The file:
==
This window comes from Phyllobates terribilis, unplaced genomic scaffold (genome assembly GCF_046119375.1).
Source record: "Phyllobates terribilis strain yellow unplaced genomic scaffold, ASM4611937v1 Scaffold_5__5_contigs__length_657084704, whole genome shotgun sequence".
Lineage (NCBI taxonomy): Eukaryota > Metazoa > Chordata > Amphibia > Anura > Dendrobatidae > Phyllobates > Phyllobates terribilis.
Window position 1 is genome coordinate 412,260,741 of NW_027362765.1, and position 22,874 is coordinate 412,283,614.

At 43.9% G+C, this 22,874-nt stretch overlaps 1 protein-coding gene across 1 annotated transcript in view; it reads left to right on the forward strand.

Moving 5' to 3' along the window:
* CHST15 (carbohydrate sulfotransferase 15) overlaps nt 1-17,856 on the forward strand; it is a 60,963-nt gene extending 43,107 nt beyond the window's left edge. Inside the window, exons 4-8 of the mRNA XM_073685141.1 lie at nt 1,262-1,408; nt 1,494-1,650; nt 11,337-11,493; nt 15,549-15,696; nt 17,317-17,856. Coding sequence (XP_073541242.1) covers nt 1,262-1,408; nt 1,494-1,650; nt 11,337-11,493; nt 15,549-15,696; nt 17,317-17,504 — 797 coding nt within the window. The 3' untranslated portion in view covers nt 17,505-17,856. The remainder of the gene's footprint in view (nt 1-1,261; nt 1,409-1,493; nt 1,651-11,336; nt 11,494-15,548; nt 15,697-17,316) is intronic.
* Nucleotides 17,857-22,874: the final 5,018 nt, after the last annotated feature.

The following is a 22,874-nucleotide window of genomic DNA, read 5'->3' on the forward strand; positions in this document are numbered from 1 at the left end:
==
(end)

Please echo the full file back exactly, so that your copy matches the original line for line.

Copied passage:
This window comes from Phyllobates terribilis, unplaced genomic scaffold (genome assembly GCF_046119375.1).
Source record: "Phyllobates terribilis strain yellow unplaced genomic scaffold, ASM4611937v1 Scaffold_5__5_contigs__length_657084704, whole genome shotgun sequence".
Lineage (NCBI taxonomy): Eukaryota > Metazoa > Chordata > Amphibia > Anura > Dendrobatidae > Phyllobates > Phyllobates terribilis.
Window position 1 is genome coordinate 412,260,741 of NW_027362765.1, and position 22,874 is coordinate 412,283,614.

At 43.9% G+C, this 22,874-nt stretch overlaps 1 protein-coding gene across 1 annotated transcript in view; it reads left to right on the forward strand.

Moving 5' to 3' along the window:
* CHST15 (carbohydrate sulfotransferase 15) overlaps nt 1-17,856 on the forward strand; it is a 60,963-nt gene extending 43,107 nt beyond the window's left edge. Inside the window, exons 4-8 of the mRNA XM_073685141.1 lie at nt 1,262-1,408; nt 1,494-1,650; nt 11,337-11,493; nt 15,549-15,696; nt 17,317-17,856. Coding sequence (XP_073541242.1) covers nt 1,262-1,408; nt 1,494-1,650; nt 11,337-11,493; nt 15,549-15,696; nt 17,317-17,504 — 797 coding nt within the window. The 3' untranslated portion in view covers nt 17,505-17,856. The remainder of the gene's footprint in view (nt 1-1,261; nt 1,409-1,493; nt 1,651-11,336; nt 11,494-15,548; nt 15,697-17,316) is intronic.
* Nucleotides 17,857-22,874: the final 5,018 nt, after the last annotated feature.

The following is a 22,874-nucleotide window of genomic DNA, read 5'->3' on the forward strand; positions in this document are numbered from 1 at the left end: